Is Obesity In the U.S. Declining?

It has if you read the Times. According to the New York Times, U.S. caloric intake peaked in 2003 and has declined since. Our youngest citizens have experienced a 9% drop in calories. The children’s weight has declined slightly, while obesity rates have stopped rising for U.S. adults. Among the notable changes in the U.S. diet is a drop in full calorie soda of 25% since the late 1990s.

When I looked at the JAMA (Journal of the American Medical Association) research the NY Times article was based on, the reality is a little more complex. While obesity rates for two to five-year-olds from 13.9% down to 8.4%, obesity rates rose for women older than women over sixty (from 31.5% to 38.1%). The JAMA article concluded: “Overall, there have been no significant changes in obesity prevalence in youth or adults between 2003-2004 and 2011-2012.”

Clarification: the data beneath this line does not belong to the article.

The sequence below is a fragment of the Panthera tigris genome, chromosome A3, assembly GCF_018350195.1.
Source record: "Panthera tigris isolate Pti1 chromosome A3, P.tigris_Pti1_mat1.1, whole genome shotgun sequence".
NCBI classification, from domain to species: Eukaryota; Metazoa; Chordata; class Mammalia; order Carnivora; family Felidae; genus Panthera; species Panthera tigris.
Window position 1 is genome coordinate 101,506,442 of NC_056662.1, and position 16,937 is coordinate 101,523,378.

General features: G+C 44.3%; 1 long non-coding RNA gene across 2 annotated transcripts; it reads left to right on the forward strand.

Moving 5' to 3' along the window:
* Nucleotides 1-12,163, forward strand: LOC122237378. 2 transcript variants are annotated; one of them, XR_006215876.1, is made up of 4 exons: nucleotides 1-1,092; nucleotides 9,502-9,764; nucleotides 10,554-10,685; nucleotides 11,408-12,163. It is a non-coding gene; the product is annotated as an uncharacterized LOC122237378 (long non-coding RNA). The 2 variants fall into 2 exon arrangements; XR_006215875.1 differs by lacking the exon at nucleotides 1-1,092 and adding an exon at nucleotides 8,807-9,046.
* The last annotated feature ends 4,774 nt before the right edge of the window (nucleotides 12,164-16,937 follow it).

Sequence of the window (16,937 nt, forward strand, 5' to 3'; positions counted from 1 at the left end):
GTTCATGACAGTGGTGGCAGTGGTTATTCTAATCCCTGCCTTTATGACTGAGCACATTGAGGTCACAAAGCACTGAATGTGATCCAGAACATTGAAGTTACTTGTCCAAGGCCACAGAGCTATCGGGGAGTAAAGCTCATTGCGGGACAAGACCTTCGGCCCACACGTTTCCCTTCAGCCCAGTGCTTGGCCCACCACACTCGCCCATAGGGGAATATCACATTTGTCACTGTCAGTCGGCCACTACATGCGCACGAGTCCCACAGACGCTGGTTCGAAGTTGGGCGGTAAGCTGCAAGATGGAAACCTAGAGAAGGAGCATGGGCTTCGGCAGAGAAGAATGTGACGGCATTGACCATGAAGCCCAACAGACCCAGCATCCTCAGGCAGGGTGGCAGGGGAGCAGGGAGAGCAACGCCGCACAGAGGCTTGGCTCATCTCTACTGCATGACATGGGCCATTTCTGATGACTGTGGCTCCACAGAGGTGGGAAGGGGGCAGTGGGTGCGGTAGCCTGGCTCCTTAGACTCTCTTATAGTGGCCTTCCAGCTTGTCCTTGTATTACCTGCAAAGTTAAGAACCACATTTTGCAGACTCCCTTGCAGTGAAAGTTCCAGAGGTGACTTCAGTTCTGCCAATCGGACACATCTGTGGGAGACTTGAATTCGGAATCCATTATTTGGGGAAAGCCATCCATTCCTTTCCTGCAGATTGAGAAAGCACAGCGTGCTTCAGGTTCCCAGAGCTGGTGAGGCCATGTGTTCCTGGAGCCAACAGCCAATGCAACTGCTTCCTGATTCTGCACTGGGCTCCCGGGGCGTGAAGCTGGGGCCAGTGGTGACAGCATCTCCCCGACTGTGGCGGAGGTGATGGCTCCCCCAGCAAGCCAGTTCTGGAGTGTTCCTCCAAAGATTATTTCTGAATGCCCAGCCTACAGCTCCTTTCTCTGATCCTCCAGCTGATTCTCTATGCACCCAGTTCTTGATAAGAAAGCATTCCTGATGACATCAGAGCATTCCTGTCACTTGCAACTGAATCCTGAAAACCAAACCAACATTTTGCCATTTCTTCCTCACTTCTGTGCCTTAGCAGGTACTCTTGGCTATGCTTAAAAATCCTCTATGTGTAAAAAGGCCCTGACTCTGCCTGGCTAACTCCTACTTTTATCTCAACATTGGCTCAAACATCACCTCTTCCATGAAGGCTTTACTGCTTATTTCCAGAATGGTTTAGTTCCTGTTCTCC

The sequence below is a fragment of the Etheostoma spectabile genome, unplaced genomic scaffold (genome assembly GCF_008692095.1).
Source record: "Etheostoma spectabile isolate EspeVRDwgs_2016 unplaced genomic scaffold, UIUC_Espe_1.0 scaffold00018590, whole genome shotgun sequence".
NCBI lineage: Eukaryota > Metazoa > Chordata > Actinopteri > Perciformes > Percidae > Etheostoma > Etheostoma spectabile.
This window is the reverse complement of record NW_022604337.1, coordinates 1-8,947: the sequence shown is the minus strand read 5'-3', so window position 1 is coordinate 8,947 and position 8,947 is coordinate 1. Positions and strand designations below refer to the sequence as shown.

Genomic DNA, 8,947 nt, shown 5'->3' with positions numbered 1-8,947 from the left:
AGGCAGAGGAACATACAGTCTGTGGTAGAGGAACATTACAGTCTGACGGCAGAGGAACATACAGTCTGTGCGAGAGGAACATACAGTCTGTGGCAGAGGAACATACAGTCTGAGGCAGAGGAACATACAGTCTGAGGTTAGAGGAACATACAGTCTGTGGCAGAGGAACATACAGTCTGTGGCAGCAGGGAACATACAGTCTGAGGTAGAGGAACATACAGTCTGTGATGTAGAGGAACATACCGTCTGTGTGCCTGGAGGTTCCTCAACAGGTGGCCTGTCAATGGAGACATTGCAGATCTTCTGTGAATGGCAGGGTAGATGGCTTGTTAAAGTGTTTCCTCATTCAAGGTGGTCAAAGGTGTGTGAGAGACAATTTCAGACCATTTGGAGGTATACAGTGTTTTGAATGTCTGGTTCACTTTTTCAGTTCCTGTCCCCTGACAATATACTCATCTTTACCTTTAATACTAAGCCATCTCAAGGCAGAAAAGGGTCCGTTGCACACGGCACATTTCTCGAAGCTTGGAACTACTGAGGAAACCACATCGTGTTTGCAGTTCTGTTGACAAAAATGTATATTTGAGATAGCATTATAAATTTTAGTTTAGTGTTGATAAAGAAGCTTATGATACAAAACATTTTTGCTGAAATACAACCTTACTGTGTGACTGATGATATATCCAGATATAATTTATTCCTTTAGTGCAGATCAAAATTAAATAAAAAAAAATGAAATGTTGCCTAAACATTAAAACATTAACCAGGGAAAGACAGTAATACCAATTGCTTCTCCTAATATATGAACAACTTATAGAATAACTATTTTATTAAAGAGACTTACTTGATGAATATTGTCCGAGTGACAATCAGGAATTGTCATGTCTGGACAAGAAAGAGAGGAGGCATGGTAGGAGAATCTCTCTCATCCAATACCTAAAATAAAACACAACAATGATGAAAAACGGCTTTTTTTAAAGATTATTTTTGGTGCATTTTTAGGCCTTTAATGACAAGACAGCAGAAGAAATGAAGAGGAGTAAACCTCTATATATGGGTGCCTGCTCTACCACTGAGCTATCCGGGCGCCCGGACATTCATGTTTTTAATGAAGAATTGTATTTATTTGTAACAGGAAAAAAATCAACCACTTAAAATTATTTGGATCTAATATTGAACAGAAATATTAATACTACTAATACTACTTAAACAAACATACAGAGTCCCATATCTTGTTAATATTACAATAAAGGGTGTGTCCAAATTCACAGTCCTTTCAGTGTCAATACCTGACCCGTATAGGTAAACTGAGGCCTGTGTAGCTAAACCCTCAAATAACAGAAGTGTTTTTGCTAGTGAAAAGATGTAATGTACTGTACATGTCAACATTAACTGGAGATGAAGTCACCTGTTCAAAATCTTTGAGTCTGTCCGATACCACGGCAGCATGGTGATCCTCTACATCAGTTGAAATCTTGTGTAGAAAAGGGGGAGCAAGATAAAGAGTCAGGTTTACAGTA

But clearly caloric intake has declined, and soda intake has declined dramatically. So how are we to credit the fact that, as a nation, the U.S. is dieting but not losing weight? Could it be, as I have often wondered, a more complex issue than calories alone? Low-income U.S. citizens consume fewer calories than upper-income U.S. citizens, but far fewer fruits and vegetables. But low-income U.S. citizens are more obese that upper-income U.S. citizens. The issue is far worse for minorities. The study on fruits and vegetables found that a 10% subsidy on fruits and vegetables would impact the intake of fruits and vegetables for lower-income citizens. We’ve known for decades that high fruit and vegetable intake is linked to lower rates of cancer almost across the board. Obesity is also linked to an increase in cancer, and caloric restriction alone has not lowered obesity rates. Now that we’ve dieted as a nation, perhaps it’s time for us to start eating more healthy foods. Image result for cancer images


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